We're following dad. He's a good distance in front of us, scouting out a way. When I see him coming back to us, my stomach basically takes a leap into my throat. Especially when he says, "It's getting too thick and steep now, we need to go up." Yipes. This is feeling serious now. I start to plan our evening. We'll build a hut out of fern branches, I'll give A-girl my hoodie and we'll take turns sipping my dad's leftover latte. I'm pretty sure it's going to be a good time.

We start climbing. And by climbing, I really do mean climbing. We're pulling ourselves up on roots and branches and digging our fingers in soil, to get a grip. Do not look down. Mom looks down and starts crying. I'm seriously like body blocking my girls as I push them up the side of the mountain. They have no idea how much we could have used Dora's backpack at this point. I'm still joking though, that we are actually very close to the main trail and that there are probably people observing us and wondering why we just don't get back on the trail, which is probably like 10 feet away or something. Cuz you really can't tell. It's that thick in there.

We are really trying to keep it light. To keep our sense of humor. It's a form of defense, survival skills that my family is very good at. But at some point, as we're pushing our way through, I start praying. Please don't let us be on the news. A-girl echoes the prayers going on in my head saying, "We need to get out of here!" In all this, the girls have been excellent. No complaining. No one has had to go to the bathroom. No one has asked for food or water. That just never happens. We could be in Walmart for 0.17 seconds and someone has already made one of those requests. So, I silently thank the Lord for that too. My girls are awesome.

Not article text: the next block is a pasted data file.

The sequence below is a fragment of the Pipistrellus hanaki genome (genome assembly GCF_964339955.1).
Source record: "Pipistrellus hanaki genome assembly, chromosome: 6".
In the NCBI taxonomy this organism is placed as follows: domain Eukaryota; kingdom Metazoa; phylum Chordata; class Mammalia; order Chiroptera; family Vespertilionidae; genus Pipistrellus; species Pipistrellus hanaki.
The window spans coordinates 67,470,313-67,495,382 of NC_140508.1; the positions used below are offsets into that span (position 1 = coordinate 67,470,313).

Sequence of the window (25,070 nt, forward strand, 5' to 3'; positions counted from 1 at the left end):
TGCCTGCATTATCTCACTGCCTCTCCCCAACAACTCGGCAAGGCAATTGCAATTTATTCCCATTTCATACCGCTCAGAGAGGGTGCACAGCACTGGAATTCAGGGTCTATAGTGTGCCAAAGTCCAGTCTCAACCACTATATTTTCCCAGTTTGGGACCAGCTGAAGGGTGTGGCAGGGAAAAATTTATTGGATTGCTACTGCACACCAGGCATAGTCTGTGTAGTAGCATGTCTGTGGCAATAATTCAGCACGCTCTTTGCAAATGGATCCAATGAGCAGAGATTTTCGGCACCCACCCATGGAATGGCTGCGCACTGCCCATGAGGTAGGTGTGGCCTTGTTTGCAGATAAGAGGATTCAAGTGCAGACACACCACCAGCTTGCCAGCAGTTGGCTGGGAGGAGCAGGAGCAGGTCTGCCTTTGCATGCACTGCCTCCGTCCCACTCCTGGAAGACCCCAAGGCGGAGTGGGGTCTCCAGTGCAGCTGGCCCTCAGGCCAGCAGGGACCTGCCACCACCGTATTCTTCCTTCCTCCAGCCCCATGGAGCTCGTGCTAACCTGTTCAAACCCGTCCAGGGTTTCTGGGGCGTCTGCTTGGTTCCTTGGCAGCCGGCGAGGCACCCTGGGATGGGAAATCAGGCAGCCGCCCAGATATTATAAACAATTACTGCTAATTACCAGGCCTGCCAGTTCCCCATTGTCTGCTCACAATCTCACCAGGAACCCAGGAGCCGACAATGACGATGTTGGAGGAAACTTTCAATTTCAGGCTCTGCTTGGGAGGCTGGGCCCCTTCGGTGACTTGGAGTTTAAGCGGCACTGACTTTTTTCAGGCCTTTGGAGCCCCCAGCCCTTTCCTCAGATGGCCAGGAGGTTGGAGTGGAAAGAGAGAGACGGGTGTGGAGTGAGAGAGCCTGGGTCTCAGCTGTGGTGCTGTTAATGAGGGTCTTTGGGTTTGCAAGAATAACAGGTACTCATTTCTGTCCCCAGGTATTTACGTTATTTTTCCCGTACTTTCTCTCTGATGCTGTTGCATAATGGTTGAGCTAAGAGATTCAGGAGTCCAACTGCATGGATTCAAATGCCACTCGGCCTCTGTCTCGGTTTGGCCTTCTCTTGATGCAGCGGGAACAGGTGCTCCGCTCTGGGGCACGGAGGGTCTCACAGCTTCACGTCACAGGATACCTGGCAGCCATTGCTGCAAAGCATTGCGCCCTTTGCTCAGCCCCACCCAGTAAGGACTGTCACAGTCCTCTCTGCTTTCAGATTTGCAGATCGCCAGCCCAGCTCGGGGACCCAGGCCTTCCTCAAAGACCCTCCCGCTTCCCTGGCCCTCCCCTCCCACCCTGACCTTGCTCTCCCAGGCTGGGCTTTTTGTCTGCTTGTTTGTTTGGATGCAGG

We go on. We just keep going and going. And just as I'm starting to feel the crazy well up inside me. Just as the words are about to come out of my mouth...my dad brings us out. Out of the thick. Onto a path. A real life path. I see actual trail markers. Real life signs that we are back in civilization. I actually, Hallelujah! right then and there. All echo-ey and loud. As you should when you feel like your gonna live again. We all are high five-ing and hugging, no doubt putting on quite the show for those observers I was talking about a couple paragraphs back. My dad is awesome. I look up at him like I'm five years old again, all admiring and such. He would never, never admit that we were lost though. He would get all philosophical and spiritual about it, before he would admit it. But let me tell you...we were lost. I don't even know how we didn't see one snake, a bear, or that monster from LOST. I was really making an effort not to look for any of that too. I could not let myself admit that those things were actually within the vicinity.

On a quick side note--Yesterday I caught the end of one of those real-life survival shows. Well, this couple had been hiking and one of them got attacked by a cougar. I immediately had hubby Google and see if there were cougars in the area where we were hiking. And that would be a big Ol'--YEP. So yeah...Add cougars to that list.

This is what we looked like after--

Still smiling. Can't wait to do it again. Really.

4 comments:

Liesl said...

Good think I'm never going hiking with you guys... :)

Lex the mom said...

The joys of a good hike. That was a great story & a great adventure. I wonder if you'll be doing it again soon? ;)

Dee from Downunder said...

Still smiling after all that, you did well! I am sure all the animals were just laughing at you, silly humans...

Lynn - the piggy bank painter said...